Sunday, March 4, 2012

Not Perfect, Just More

Well, this is the last of my five therapy boxes and I labeled it "Perfect."  Aiming for perfection isn't necessarily a bad thing, it's just that I felt I had to be perfect, that I could never do anything wrong.  I'm pretty sure this tendency started at a very young age.  I have this memory of being spanked by my dad when I was little and I remember thinking, "I will never do anything wrong again."  I don't remember why I got the punishment and now as an adult I wonder why I wasn't mad at my dad for the punishment (isn't that what most kids do, be mad at their parents), I only remember thinking that I would never do anything wrong again.

As I grew up, I gave myself no room for mistakes, everything had to be just right or I felt like the consequences would be really bad.  Around the house, I felt like I had to take care of things, my siblings, the cleaning, mowing, helping with dinner and so much more.  I tried really hard to do as much as I could around the house, because I also felt like if I took care of things, then my mom would be more calm and I just wanted everything to be nice and perfect and I did what I felt like I could to control that.  I even remember climbing up on the house by myself to hang the Christmas lights when I was around 13.  When I was 16 or so I went and bought my family's Christmas tree and brought it home in the car.  I felt like if I didn't do it, my parents wouldn't and we would miss out.

Once I was living on my own, the perfectionism continued.  I remember one time buying something at the store and when I got home I realized I had the wrong item.  I was really upset with myself, all I had to do was go back to the store and exchange it which shouldn't have been such a big deal, but it was.  I messed up, and that was too much for me at the time.

If things didn't go the way I thought they should in my head, I got upset.  I expected myself to do everything perfect and things had to go in perfect order.  I forced myself into a perfect system every day.  I thought I must be the perfect church member, daughter, sister, mother, wife, etc.  I felt like I had to have the perfect home and be on top of everything.  I felt like every little thing that wasn't a perfect comment about me (or even no comment at all) was an attack against me.  If someone was whispering, I was sure it was something bad about me.  I exhausted myself trying to be the working mom, support my family and be there for every little need of my family.  When my daughter was 5 year's old, she said that I was Rabbit from Winnie-the-Pooh.  I was running around like a chicken with it's head cut off and my 5 year old could see it, but I couldn't. 

My need to be perfect was so great that I completely exhausted myself.  I hit a point in my life where my every waking thought was, "I'm so tired."  I had nothing left in me, I could hardly stay awake as I drove home from work every day.  I started going to doctors for help with the fatigue and they pretty much just told me it was my life and I believed them, because my life was pretty crazy.  Eventually, I became a stay-at-home mom and thought that I would start feeling better, but I didn't.  Partly because I was still trying to be perfect in all I did and also because I had exhausted my body to the point that it could not recover on its own.  I found my way to a naturopathic doctor and she put me on an adrenal gland support and that changed my life.  Eventually I was able to get off the support and feel good on my own, but I was still trying to do everything and do everything perfectly.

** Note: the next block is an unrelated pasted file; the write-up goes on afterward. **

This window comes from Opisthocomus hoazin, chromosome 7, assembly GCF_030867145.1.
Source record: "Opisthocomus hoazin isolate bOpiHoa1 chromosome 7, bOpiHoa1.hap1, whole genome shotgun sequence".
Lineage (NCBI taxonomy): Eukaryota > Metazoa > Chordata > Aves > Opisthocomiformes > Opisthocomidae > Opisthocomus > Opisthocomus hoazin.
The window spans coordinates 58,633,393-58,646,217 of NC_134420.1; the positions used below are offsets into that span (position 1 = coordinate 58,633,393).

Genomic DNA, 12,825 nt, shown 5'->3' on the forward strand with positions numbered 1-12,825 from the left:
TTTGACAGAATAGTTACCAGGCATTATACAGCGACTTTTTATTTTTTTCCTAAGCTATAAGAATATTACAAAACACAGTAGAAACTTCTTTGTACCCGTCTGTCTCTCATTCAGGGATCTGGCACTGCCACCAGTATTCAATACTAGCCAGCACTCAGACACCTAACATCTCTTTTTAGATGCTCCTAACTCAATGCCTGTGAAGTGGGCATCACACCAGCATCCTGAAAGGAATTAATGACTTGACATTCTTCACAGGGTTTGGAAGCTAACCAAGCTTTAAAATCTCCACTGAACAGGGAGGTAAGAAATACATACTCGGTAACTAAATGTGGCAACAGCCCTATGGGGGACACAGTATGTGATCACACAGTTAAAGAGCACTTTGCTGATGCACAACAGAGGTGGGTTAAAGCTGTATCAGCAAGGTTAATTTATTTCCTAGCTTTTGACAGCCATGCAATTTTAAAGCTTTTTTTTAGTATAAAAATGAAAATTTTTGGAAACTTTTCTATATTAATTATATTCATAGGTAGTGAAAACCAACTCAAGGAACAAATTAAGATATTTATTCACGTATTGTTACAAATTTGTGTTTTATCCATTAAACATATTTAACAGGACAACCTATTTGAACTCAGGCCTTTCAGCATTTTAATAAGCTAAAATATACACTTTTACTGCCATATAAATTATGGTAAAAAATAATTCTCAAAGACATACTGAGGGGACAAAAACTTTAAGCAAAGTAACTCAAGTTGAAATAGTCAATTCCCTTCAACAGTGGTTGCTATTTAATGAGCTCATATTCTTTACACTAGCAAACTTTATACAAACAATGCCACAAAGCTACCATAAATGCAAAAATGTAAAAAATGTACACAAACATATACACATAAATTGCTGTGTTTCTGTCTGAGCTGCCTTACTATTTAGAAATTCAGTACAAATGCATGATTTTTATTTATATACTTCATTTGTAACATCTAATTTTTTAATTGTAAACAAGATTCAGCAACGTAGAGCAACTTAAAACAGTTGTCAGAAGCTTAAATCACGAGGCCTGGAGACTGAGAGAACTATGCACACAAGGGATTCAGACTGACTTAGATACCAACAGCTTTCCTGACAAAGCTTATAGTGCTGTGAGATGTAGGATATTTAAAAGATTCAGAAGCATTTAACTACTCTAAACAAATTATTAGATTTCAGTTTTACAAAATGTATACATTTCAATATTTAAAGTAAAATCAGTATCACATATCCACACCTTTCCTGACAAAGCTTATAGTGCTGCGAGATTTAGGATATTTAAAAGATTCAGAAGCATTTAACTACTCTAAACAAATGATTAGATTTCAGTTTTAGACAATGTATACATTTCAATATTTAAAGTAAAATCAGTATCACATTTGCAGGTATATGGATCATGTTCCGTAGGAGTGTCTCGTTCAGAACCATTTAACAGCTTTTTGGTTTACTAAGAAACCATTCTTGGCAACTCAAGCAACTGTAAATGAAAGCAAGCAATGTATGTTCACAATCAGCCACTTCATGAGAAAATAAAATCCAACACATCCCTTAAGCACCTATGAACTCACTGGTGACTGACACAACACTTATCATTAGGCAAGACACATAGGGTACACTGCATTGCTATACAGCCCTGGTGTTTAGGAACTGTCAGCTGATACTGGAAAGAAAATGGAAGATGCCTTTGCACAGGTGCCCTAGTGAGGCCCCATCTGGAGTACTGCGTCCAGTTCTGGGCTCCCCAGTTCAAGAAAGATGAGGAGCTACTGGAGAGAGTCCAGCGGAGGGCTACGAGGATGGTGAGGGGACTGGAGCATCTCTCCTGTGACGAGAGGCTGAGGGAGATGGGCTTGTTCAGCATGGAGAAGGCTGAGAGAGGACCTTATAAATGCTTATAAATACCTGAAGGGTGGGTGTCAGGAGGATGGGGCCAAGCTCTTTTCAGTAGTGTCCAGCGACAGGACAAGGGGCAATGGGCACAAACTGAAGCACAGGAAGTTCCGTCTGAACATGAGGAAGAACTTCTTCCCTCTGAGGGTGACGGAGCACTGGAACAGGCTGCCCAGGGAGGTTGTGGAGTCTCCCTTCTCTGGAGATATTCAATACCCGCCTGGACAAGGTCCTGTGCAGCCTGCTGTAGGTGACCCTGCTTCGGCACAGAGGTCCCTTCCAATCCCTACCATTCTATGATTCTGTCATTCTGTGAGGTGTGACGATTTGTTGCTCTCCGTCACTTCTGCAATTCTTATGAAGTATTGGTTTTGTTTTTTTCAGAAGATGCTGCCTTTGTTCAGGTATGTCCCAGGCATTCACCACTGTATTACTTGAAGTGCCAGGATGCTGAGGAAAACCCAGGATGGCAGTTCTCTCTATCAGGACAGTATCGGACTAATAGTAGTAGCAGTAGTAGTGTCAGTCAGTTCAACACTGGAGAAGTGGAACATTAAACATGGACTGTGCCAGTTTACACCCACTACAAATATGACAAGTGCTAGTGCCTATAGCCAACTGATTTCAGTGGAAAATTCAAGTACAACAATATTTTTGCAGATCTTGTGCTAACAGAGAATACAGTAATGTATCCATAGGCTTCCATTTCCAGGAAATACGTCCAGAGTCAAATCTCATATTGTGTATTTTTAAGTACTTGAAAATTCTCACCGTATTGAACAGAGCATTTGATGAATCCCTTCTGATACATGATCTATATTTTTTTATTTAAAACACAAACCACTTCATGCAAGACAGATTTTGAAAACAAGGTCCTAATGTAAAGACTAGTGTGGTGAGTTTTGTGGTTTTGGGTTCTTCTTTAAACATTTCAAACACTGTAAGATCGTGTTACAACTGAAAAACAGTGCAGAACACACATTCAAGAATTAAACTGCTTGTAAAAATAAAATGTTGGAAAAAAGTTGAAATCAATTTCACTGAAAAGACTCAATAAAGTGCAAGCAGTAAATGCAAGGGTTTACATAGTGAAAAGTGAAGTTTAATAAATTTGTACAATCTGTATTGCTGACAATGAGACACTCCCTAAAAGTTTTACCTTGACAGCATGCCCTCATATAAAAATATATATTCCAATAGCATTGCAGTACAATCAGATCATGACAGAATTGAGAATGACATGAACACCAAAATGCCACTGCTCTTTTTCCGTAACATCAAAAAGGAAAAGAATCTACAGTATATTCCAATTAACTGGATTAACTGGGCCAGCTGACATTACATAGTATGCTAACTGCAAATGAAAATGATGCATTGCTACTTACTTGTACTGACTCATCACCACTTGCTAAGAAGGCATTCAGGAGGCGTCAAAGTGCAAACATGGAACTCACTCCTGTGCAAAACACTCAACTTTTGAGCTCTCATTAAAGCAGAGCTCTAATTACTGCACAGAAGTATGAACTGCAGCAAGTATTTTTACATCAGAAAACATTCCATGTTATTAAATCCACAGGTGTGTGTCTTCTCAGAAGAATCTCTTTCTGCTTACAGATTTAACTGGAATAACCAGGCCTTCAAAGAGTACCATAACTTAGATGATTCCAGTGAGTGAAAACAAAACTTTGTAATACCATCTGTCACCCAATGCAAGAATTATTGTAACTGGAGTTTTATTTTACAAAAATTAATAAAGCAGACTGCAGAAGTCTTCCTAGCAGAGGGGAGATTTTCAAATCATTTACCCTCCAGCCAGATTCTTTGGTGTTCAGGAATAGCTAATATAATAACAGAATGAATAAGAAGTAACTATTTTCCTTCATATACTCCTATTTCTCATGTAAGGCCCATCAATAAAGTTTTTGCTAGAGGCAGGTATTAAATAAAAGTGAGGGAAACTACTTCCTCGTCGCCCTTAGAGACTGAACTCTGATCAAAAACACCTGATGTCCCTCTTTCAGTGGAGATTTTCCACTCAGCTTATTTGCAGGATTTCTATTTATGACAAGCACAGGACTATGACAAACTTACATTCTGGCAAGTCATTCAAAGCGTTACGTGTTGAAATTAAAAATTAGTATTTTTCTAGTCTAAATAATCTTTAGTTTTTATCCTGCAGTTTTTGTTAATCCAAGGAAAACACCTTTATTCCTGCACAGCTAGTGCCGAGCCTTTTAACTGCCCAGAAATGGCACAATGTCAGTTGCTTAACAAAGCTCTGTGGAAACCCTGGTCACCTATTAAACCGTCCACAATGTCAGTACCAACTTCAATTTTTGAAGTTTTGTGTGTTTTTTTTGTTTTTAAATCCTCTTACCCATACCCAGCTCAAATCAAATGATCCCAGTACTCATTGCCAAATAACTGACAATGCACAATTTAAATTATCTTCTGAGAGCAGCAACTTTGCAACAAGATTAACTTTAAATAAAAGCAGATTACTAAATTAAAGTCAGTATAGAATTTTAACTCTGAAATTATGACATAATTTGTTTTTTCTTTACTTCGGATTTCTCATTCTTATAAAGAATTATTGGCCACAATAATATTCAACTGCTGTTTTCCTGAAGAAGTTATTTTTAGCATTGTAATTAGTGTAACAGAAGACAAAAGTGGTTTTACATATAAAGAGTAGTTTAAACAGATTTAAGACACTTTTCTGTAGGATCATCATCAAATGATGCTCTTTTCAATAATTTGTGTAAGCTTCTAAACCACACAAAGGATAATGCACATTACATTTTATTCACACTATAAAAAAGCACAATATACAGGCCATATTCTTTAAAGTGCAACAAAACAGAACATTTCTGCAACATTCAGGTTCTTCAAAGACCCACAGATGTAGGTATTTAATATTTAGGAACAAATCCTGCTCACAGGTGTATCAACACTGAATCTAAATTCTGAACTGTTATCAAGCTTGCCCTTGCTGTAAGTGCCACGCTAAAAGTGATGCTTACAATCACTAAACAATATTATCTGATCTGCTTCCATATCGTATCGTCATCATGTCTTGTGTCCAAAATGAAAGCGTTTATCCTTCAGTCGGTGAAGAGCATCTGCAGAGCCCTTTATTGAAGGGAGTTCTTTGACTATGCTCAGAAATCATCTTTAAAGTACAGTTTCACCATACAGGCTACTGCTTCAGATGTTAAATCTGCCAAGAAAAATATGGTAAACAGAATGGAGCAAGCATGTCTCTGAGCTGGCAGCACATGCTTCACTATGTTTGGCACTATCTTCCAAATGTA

When I started therapy and started working on my therapy boxes, I really struggled with what the counter balance of "perfect" would be for me and I finally decided that it would just be "more."  Not perfect, but just more of what I was the day before, the year before, etc.  I realized I didn't have to be perfect, I just had to try to be more of me. 

So what have I done to be more of me?  Well, first I had to stop trying so hard to be perfect, which wasn't easy.  I think one of the biggest things for me was learning how to relax and recuperate.  Learning the cycle of things, that you do stuff, then you recuperate, then you can do more stuff.  I had just been doing stuff and doing stuff and never letting myself rest.  I learned to listen to what my body was telling me.  If my body is tired, it is time to rest, it doesn't matter if my project or goal isn't done yet, it is time to rest.  If you stop and listen, your body has many messages and now I listen, or at least try to.

Another thing I did to be "more" of just me was learning to believe that what I thought about myself is more important that what others thought about me.  I had come to realize that my self-esteem was connected to what other's thought about me, not what I thought about me.  I visualized myself with arrows coming at me and those arrows were what I heard from others, if those arrows were good comments, then I felt good about myself.  If those arrows were bad comments, then I felt bad about myself.  I was letting those arrows determine what I believed about me.  It was learning to put a barrier between myself and those arrows, I put the good things I believe about myself all around me, that is my barrier, then it doesn't matter if the arrows are good or bad, I'm still me, not perfect, just me.

Admitting my fears, not just to myself, but to my husband as well was another big step for me.  I realized they are just fears, just because I don't do something perfectly doesn't mean my fear will come to pass.  I would have so many fears running through my head, they would push me to do too much, and just admitting what I was afraid off was a first step in facing them.

It's funny, now that I have stopped trying so hard to have everything be perfect, I'm worse than I was before.  For example, I can let the dishes go for a few days and be okay with it and, really, that's not worse, just more relaxed.  More is better than perfect, we can't be perfectly happy, perfectly healthy, etc., but I can be more happy, more relaxed, more creative, more real, more me.  See more is better than perfect.